U.S. Visa Hike May Impact Future Mobility of Touring Musicians

A proposed increase in visa costs for entertainers by the Department of Homeland Security U.S. Citizenship and Immigration Services (USCIS), may make it considerably more costly for musicians to travel and work within the U.S.

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Creating a potential barrier for touring musicians, the new policy, which may take effect as early as November 2023, will nearly triple the cost of visas for international artists, raising the rates for O and P visas for entertainers working in the U.S. The policy includes musicians playing concerts, festivals, and events. 

Under the new guidelines, first published on January 4, 2023, O-1 visas for “individuals with extraordinary ability or achievement” will increase from $460 to $1,655, while the P-2 visas for individual or group performers will also increase from $460 to $1,615. 

The exorbitant hike may impact consumers with even higher-priced tickets and make it difficult for artists to tour specific U.S. concert venues.

The USCIS first proposed the visa changes in January 2023 and argued that the new rates were necessary as a result of increased costs at the agency.

In response to the proposed hike, the Union of Musicians and Allied Workers (UMAW) launched a letter-writing campaign for artists to speak out against the policy. The campaign has already gathered letters from artists, including Primal Scream’s Simone Marie Butler, The Weather Station, and Ducks Ltd., among others.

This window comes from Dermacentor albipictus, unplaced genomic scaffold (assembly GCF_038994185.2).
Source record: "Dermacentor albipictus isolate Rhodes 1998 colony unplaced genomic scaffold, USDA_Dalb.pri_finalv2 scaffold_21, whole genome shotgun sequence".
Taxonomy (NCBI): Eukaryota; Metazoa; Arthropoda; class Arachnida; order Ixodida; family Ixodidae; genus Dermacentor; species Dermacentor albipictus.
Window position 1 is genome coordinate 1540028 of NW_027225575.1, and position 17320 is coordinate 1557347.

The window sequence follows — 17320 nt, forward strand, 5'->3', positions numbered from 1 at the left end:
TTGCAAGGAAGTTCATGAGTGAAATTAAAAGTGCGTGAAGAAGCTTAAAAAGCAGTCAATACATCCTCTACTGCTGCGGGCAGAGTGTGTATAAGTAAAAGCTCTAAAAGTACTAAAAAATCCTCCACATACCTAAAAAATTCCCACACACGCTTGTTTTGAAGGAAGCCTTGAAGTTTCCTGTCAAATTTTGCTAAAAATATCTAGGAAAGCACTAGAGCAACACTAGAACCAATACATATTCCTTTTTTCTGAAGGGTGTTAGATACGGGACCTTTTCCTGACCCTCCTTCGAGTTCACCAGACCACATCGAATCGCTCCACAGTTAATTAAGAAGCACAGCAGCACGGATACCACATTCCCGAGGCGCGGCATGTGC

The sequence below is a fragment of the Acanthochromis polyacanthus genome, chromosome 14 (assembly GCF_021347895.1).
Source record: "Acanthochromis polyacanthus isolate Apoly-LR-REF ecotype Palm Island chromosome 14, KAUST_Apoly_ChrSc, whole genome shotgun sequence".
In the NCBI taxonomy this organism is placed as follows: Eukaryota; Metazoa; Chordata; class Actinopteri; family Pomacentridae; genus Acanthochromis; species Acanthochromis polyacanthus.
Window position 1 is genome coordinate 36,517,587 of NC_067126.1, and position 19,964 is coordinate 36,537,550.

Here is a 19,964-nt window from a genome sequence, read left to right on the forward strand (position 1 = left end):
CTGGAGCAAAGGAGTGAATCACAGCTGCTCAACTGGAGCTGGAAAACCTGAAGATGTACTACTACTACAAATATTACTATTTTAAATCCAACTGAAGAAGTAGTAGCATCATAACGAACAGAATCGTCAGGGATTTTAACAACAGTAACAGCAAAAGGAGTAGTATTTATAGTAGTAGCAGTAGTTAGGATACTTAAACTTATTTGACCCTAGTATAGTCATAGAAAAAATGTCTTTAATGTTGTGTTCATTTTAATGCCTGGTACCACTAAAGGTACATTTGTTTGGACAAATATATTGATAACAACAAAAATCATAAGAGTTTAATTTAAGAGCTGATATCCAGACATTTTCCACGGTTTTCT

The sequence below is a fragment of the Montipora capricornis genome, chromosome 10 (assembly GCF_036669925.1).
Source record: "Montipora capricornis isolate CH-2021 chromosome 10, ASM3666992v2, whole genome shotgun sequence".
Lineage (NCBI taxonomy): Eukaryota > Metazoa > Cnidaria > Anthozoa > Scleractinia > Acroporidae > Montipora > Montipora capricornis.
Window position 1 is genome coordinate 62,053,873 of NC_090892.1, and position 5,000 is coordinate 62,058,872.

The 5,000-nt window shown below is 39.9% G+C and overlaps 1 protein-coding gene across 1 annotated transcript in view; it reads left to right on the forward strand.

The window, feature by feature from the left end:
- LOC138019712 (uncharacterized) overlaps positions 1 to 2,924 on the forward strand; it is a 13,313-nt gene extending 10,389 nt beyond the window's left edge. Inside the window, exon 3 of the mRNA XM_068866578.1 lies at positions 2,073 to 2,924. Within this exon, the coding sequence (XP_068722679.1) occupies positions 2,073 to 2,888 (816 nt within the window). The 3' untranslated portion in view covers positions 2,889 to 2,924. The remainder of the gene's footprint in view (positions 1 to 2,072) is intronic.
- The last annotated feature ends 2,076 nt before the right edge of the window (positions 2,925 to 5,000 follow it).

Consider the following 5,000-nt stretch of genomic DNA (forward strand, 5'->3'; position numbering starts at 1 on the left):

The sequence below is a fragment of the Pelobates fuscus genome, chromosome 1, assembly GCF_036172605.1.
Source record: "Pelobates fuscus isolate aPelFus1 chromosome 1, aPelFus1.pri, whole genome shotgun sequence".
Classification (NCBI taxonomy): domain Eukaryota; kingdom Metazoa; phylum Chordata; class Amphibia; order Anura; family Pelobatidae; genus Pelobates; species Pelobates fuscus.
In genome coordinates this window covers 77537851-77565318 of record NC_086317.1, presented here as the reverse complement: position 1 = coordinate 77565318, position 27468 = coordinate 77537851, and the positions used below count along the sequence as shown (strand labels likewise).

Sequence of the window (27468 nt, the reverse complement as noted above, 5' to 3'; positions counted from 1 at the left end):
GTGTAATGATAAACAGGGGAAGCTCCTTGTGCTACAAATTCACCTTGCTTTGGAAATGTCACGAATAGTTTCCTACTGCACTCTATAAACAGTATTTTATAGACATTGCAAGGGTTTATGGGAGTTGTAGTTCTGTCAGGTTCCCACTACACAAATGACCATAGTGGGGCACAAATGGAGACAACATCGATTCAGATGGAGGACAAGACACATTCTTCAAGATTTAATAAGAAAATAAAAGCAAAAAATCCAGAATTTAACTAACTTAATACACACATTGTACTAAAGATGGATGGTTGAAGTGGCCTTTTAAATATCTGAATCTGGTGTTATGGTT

“In an industry still recovering from the severe effects of the COVID-19 pandemic, the proposed fee increases will make it impossible for many international artists to perform in the U.S.,” reads a portion of the UMAW statement for the letter campaign. “The cost of the current visas were already prohibitive for many, but the rising costs associated with touring paired with the tripled cost of a visa will severely impact the desire and ability for international artists to perform here, affecting lower-income and marginalized artists the most.”

The United Kingdom has started a similar campaign, Let the Music Move, which is encouraging British musicians, who have been impacted by Brexit and setbacks with visa complications, to get their voices heard.

Photo: Gettyimages.com

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